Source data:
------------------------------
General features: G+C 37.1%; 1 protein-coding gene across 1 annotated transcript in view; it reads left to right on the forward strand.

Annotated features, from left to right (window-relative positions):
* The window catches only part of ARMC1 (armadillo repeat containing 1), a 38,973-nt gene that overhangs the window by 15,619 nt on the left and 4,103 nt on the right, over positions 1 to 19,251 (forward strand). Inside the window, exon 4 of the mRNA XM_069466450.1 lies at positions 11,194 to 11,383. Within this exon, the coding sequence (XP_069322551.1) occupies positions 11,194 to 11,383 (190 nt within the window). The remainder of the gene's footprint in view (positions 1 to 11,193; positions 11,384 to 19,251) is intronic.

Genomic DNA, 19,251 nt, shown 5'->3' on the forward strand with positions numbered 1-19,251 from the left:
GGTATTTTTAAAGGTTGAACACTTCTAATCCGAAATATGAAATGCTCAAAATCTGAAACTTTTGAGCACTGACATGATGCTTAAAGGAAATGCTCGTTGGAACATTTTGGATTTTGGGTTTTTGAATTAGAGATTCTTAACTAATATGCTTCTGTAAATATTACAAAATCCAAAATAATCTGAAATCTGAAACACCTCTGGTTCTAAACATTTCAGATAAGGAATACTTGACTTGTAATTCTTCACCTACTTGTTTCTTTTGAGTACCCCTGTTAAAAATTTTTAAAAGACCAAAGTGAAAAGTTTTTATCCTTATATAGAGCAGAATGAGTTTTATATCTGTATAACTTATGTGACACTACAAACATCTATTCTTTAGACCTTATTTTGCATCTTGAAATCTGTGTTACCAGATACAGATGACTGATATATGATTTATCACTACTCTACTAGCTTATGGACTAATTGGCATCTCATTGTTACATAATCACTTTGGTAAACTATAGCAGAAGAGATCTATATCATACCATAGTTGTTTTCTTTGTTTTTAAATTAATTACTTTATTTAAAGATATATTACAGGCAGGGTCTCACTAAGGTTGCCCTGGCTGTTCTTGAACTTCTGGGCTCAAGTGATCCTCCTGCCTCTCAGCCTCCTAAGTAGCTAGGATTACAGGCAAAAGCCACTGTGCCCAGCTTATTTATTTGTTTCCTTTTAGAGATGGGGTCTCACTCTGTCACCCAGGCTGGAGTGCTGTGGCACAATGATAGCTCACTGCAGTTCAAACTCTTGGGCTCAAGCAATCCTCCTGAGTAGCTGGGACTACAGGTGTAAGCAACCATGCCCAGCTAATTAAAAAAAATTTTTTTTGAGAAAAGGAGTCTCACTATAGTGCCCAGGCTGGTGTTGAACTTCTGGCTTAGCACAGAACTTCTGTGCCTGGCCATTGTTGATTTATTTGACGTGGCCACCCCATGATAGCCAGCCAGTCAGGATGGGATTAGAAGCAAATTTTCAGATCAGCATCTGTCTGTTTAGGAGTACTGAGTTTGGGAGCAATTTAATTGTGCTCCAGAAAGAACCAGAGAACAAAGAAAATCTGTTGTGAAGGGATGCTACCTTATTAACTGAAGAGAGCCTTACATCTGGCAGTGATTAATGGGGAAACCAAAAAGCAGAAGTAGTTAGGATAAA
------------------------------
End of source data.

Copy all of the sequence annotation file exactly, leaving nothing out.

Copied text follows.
General features: G+C 37.1%; 1 protein-coding gene across 1 annotated transcript in view; it reads left to right on the forward strand.

Annotated features, from left to right (window-relative positions):
* The window catches only part of ARMC1 (armadillo repeat containing 1), a 38,973-nt gene that overhangs the window by 15,619 nt on the left and 4,103 nt on the right, over positions 1 to 19,251 (forward strand). Inside the window, exon 4 of the mRNA XM_069466450.1 lies at positions 11,194 to 11,383. Within this exon, the coding sequence (XP_069322551.1) occupies positions 11,194 to 11,383 (190 nt within the window). The remainder of the gene's footprint in view (positions 1 to 11,193; positions 11,384 to 19,251) is intronic.

Genomic DNA, 19,251 nt, shown 5'->3' on the forward strand with positions numbered 1-19,251 from the left:
GGTATTTTTAAAGGTTGAACACTTCTAATCCGAAATATGAAATGCTCAAAATCTGAAACTTTTGAGCACTGACATGATGCTTAAAGGAAATGCTCGTTGGAACATTTTGGATTTTGGGTTTTTGAATTAGAGATTCTTAACTAATATGCTTCTGTAAATATTACAAAATCCAAAATAATCTGAAATCTGAAACACCTCTGGTTCTAAACATTTCAGATAAGGAATACTTGACTTGTAATTCTTCACCTACTTGTTTCTTTTGAGTACCCCTGTTAAAAATTTTTAAAAGACCAAAGTGAAAAGTTTTTATCCTTATATAGAGCAGAATGAGTTTTATATCTGTATAACTTATGTGACACTACAAACATCTATTCTTTAGACCTTATTTTGCATCTTGAAATCTGTGTTACCAGATACAGATGACTGATATATGATTTATCACTACTCTACTAGCTTATGGACTAATTGGCATCTCATTGTTACATAATCACTTTGGTAAACTATAGCAGAAGAGATCTATATCATACCATAGTTGTTTTCTTTGTTTTTAAATTAATTACTTTATTTAAAGATATATTACAGGCAGGGTCTCACTAAGGTTGCCCTGGCTGTTCTTGAACTTCTGGGCTCAAGTGATCCTCCTGCCTCTCAGCCTCCTAAGTAGCTAGGATTACAGGCAAAAGCCACTGTGCCCAGCTTATTTATTTGTTTCCTTTTAGAGATGGGGTCTCACTCTGTCACCCAGGCTGGAGTGCTGTGGCACAATGATAGCTCACTGCAGTTCAAACTCTTGGGCTCAAGCAATCCTCCTGAGTAGCTGGGACTACAGGTGTAAGCAACCATGCCCAGCTAATTAAAAAAAATTTTTTTTGAGAAAAGGAGTCTCACTATAGTGCCCAGGCTGGTGTTGAACTTCTGGCTTAGCACAGAACTTCTGTGCCTGGCCATTGTTGATTTATTTGACGTGGCCACCCCATGATAGCCAGCCAGTCAGGATGGGATTAGAAGCAAATTTTCAGATCAGCATCTGTCTGTTTAGGAGTACTGAGTTTGGGAGCAATTTAATTGTGCTCCAGAAAGAACCAGAGAACAAAGAAAATCTGTTGTGAAGGGATGCTACCTTATTAACTGAAGAGAGCCTTACATCTGGCAGTGATTAATGGGGAAACCAAAAAGCAGAAGTAGTTAGGATAAA